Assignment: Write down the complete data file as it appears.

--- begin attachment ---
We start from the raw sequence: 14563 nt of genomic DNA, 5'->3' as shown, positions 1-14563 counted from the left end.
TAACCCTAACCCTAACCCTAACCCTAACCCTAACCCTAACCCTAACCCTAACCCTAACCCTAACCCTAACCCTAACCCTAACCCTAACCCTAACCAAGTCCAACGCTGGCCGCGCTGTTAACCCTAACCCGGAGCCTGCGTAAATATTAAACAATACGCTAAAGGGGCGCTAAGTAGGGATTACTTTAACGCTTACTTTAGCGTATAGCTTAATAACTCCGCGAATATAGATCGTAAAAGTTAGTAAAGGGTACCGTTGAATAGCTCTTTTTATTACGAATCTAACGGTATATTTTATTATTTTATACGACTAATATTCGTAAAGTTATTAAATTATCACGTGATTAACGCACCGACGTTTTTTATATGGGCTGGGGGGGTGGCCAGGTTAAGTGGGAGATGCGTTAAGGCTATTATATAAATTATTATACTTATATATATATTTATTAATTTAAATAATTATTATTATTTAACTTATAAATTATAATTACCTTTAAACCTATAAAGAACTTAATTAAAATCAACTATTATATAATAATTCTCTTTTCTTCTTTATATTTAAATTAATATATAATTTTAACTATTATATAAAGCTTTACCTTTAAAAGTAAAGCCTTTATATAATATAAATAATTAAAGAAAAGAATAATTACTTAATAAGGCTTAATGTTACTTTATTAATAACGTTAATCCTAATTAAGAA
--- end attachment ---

We start from the raw sequence: 14563 nt of genomic DNA, 5'->3' as shown, positions 1-14563 counted from the left end.
TAACCCTAACCCTAACCCTAACCCTAACCCTAACCCTAACCCTAACCCTAACCCTAACCCTAACCCTAACCCTAACCCTAACCCTAACCCTAACCAAGTCCAACGCTGGCCGCGCTGTTAACCCTAACCCGGAGCCTGCGTAAATATTAAACAATACGCTAAAGGGGCGCTAAGTAGGGATTACTTTAACGCTTACTTTAGCGTATAGCTTAATAACTCCGCGAATATAGATCGTAAAAGTTAGTAAAGGGTACCGTTGAATAGCTCTTTTTATTACGAATCTAACGGTATATTTTATTATTTTATACGACTAATATTCGTAAAGTTATTAAATTATCACGTGATTAACGCACCGACGTTTTTTATATGGGCTGGGGGGGTGGCCAGGTTAAGTGGGAGATGCGTTAAGGCTATTATATAAATTATTATACTTATATATATATTTATTAATTTAAATAATTATTATTATTTAACTTATAAATTATAATTACCTTTAAACCTATAAAGAACTTAATTAAAATCAACTATTATATAATAATTCTCTTTTCTTCTTTATATTTAAATTAATATATAATTTTAACTATTATATAAAGCTTTACCTTTAAAAGTAAAGCCTTTATATAATATAAATAATTAAAGAAAAGAATAATTACTTAATAAGGCTTAATGTTACTTTATTAATAACGTTAATCCTAATTAAGAA